The hops are a tasty mix of kiwi, grapes, pineapple and the like – a bright and fresh expression as benefits the advantage of a keg. Here they are used as a fine wake up call, the keg was more soothing in its flavours – though in both they are backed by a big apricot sweetness.

So, here you get a slightly over malt emphasised beer but with a nicely done set of hop flavours, in cask you instead get a relaxing well balanced beer that slips down nicely and indulges you as it does so. So I would say, in keg – not bad – but on cask well worth hunting out for a night’s enjoyment. Like that it is definitely a beer that doesn’t get dull.

Background: Bibble! Seriously, why do I never have my review kit around when this is on tap. Or did I anyway, now I have got notes on this. This is brewed with Vienna malts and oats along with Amarillo and Mosaic hops. Found on keg at Brewdog Bristol, the day after they had a Wild Beer Co tap takeover.

8 Wired Semi Conductor

8 Wired: Semi Conductor (New Zealand: Session IPA: 4.4% ABV)

Visual: Lemon yellow. Small white head that leaves white suds. Low carbonation in the body.

Nose: Peach and orange. Kiwi and prickly hops. Touch of brown sugar and dry malt.

Body: Grapes. Unleavened bread. Bitter. Soft texture. Gooseberry and pineapple. Toffee malt. Prickly nettles. Apricot and peach. Vanilla.

Finish: Unleavened brown bread. Some charring. Grapes. Pineapple. Kiwi. Nettle prickle. Apricot. Dry.

Conclusion: 8 Wired and hops. 8 WIRED AND HOPS IN AN IPA! Well, hellloooo nurse. This is a very soft and gentle beer. Well, it feels soft and gentle as a texture and base flavour , hop wise it prickles with bitterness.

Now, it, of course, cannot live up to the sheer joy and weight of hopwired and superconductor. Its bigger cousins have the advantage of having larger range to play with. Here the flavour is a mix of soft toffee malt and vanilla, to juicy fruit and slight tartness, that styling that 8 wired excel at.

Now, for all this is sounding awesome so far, there is a very noticeable drawback that seems to have been brought in by the session style. There is a not exactly unpleasant, but not enticing unleavened bread style mid body, that becomes a harsher burnt charring at the end. It feels like a side effect of unhandled hop bitterness, kind of like the runoff from the main body. It isn’t terrible, but it doesn’t help the session style, and is far from the polished masterpiece that make up their other IPAs.

Still, it is very easy drinking for the bitterness, and it is still well done for flavour. It does the job ok, but does highlight the problem in trying to make a good session IPA, a style that is still a bit of hard sell for me.

Background: An IPA, from 8 Wired you say. On tap. Seriously I could not order my schooner fast enough. Or my 2/3 of a pint for those of you who hate the term schooner. Yeah, 8 Wired have a very good rep with me. This was drunk while chatting with friends in the midday sun outside Brewdog Bristol. I still hold that session IPA is an odd term, but that fight may be long lost. Oh, and the term for someone electronically breaking into a computer system is cracker not hacker. #stillfightingoldlinguisticbattles.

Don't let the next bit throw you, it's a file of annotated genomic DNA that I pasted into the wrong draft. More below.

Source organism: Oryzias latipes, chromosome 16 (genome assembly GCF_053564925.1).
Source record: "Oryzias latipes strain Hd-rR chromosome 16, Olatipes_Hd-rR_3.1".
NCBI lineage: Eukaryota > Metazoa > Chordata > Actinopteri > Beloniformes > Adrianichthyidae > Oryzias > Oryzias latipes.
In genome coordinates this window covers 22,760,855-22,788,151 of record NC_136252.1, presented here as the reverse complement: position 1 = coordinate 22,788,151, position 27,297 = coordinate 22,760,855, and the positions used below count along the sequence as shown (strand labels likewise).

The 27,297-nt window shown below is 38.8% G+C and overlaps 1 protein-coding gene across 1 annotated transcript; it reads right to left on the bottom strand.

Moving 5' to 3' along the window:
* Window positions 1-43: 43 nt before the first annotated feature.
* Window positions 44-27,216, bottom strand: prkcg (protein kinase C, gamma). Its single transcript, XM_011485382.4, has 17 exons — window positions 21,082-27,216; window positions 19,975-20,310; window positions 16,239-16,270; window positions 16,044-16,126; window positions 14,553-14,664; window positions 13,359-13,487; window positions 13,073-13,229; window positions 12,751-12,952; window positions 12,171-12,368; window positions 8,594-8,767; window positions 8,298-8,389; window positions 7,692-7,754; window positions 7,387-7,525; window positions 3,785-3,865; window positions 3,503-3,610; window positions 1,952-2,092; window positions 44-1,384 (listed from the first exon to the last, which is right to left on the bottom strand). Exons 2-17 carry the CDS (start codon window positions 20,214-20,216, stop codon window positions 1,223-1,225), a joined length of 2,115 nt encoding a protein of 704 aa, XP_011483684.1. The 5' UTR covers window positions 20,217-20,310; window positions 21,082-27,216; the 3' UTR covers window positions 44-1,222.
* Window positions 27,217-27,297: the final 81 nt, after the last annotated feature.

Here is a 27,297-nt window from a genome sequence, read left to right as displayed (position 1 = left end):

Crew Republic Detox

Crew Republic: Detox (Germany: Session IPA: 3.4% ABV)

Visual: Cloudy lemon to apricot. Large sudded yellowed head. Unsure on carbonation due to the cloudy nature.

Nose: Pineapple. Pine cones. Custard. Sweet lemon curd. Crisp. Cream. Present hops. Apricot.

Body: Good bitterness. Malt drinks. Hop character. Slightly chalky. Dirty water. Kind of lemon touched.

Finish: Malt drinks. Bitterness. Granite. Dried apricot. Malt chocolate. Kind of floral.

Conclusion: Ohh, and it was doing so well! Interesting look on the pour, a nice hazy character and it follows that up with an appealing smooth, fruity, and slightly hoppy aroma. So, all that going on and it has a low abv that should make it a session beer.

Then I took a sip.

Yeah, well, you know what I said in my last review about beers that don’t live up to their aroma? That would be this beer. This so does not live up to its aroma.

The main body is just kind of malt drink, mixed with muddy water. OK, tad over harsh, it does have admittedly good bitterness, but the rest of the beer’s body is so leaden. It is so very disappointing. Then the finish just puts the nails in the coffin of the beer. It is just granite, malt and bitterness. There is no good hook to this beer. You can feel the ghost edge of fresh fruit flavour trying to push past the muck, you almost get lemon and apricot. Almost, but failing.

So, it is just dull, not chemically and offensive. The dirty water bit is pretty bad, but that is a quite minor touch thankfully, mostly it is just really dull. Like drinking stale bread and hops.

Ah well, can’t win them all.

Background: So this is called a session IPA. Now at 3.4% BAV it even fits my definition of session, but the idea of a session IPA confused me so I had a look and…that is an actual recognised style now? Ok, huh, erm, ok. But, but an IPA is supposed to be high alcohol, that is pretty much the definition! Ah screw it, I accepted Black IPA, White IPA, Red IPA and Brown IPA. I can live with session IPA. Anyway, on first glance I thought this was a Czech Republic, but no, it is actually part of the small craft beer scene of Germany. This was drunk while nursing my aching hands after failing to complete the final level of “They Bleed Pixels” with all pages after TWO HOURS. I have since managed it. Ouch that was hard. I’m just rambling now…Oh, did I mention I bought this at Independent Spirit? Because I did.